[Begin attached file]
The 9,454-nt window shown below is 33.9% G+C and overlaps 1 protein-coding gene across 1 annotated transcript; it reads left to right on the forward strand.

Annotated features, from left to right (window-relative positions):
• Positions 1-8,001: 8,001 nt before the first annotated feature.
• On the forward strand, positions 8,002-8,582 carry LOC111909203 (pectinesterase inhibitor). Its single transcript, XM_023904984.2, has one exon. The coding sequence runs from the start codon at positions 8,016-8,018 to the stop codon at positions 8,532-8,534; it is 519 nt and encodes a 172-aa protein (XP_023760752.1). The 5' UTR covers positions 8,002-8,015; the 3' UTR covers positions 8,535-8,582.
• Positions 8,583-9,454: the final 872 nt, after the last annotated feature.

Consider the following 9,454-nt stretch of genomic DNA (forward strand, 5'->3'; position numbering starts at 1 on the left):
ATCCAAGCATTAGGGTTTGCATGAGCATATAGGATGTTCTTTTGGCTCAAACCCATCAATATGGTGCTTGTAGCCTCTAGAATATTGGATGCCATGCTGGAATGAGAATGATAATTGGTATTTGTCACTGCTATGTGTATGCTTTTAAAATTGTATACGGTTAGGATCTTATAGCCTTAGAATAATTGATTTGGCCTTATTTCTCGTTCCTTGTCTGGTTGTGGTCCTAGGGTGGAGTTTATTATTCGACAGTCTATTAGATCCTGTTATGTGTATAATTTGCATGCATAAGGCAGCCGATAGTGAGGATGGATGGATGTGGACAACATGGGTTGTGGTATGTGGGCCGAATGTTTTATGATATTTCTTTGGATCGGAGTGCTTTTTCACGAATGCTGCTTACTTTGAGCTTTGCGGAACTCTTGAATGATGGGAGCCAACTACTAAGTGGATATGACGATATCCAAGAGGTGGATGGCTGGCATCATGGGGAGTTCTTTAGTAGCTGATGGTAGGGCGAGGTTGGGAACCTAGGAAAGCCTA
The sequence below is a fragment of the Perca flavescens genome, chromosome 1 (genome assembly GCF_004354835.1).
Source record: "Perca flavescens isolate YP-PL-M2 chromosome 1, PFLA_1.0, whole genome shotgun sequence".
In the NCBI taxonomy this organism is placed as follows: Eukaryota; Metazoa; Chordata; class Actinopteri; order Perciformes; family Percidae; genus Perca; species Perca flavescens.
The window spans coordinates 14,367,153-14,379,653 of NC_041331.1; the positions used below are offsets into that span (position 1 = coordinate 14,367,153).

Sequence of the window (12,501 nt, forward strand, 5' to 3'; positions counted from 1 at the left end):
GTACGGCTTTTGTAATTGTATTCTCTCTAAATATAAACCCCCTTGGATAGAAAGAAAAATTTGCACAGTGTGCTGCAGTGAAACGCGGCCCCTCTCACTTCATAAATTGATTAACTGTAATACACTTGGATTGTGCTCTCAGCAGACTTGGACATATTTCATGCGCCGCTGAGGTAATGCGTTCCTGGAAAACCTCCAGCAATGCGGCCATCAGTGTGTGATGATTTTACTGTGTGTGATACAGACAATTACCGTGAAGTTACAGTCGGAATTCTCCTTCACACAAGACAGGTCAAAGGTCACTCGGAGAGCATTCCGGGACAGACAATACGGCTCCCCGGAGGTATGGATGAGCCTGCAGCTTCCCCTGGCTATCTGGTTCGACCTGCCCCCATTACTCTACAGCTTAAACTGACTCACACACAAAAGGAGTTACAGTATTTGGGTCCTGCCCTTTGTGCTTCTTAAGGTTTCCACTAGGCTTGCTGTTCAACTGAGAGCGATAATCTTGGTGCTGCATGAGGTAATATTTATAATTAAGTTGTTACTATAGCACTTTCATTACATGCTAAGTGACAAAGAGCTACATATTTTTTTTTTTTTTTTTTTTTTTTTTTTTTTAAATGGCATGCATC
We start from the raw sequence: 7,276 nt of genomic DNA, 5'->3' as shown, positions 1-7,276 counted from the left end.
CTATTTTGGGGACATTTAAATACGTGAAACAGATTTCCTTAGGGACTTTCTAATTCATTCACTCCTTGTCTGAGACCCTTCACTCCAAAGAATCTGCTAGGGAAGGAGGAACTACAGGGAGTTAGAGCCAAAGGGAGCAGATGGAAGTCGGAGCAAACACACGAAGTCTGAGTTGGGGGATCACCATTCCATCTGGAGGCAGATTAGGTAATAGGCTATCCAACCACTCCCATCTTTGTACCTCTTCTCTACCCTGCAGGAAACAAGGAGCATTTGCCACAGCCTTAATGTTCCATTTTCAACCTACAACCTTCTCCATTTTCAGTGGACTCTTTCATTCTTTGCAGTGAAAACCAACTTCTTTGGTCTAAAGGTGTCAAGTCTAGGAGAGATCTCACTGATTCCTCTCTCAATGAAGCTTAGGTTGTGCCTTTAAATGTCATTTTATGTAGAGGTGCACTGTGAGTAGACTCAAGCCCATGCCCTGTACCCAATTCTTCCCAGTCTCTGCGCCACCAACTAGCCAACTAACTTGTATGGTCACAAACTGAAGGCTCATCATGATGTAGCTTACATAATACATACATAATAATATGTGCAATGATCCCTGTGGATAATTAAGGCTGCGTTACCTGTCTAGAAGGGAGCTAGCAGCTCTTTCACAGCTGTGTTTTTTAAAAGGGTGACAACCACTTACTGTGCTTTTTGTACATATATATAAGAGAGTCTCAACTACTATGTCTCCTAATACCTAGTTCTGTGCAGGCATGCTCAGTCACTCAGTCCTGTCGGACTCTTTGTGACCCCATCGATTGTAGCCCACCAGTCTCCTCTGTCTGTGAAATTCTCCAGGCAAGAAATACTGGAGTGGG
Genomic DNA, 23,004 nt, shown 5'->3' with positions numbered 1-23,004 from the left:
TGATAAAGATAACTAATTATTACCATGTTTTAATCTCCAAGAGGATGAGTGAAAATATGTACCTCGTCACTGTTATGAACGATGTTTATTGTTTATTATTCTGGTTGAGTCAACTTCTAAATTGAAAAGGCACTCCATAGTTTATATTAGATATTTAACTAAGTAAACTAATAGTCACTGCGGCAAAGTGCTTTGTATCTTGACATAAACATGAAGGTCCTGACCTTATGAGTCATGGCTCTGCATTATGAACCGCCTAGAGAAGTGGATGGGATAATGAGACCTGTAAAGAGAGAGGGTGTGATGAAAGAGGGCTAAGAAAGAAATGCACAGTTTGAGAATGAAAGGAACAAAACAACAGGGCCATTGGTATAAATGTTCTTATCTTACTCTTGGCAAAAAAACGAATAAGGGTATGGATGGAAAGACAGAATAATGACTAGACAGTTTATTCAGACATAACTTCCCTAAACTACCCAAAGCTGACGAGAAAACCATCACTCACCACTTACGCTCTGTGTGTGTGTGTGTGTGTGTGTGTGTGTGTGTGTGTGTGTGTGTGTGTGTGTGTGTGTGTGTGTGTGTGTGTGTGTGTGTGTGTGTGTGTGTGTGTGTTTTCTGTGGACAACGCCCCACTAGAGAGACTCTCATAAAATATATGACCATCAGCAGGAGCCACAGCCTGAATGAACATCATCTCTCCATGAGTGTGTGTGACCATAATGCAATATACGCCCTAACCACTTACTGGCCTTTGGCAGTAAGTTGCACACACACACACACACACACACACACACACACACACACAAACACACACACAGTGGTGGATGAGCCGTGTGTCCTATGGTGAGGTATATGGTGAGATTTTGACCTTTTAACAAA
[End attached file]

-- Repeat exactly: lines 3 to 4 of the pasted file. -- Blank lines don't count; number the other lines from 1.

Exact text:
• Positions 1-8,001: 8,001 nt before the first annotated feature.
• On the forward strand, positions 8,002-8,582 carry LOC111909203 (pectinesterase inhibitor). Its single transcript, XM_023904984.2, has one exon. The coding sequence runs from the start codon at positions 8,016-8,018 to the stop codon at positions 8,532-8,534; it is 519 nt and encodes a 172-aa protein (XP_023760752.1). The 5' UTR covers positions 8,002-8,015; the 3' UTR covers positions 8,535-8,582.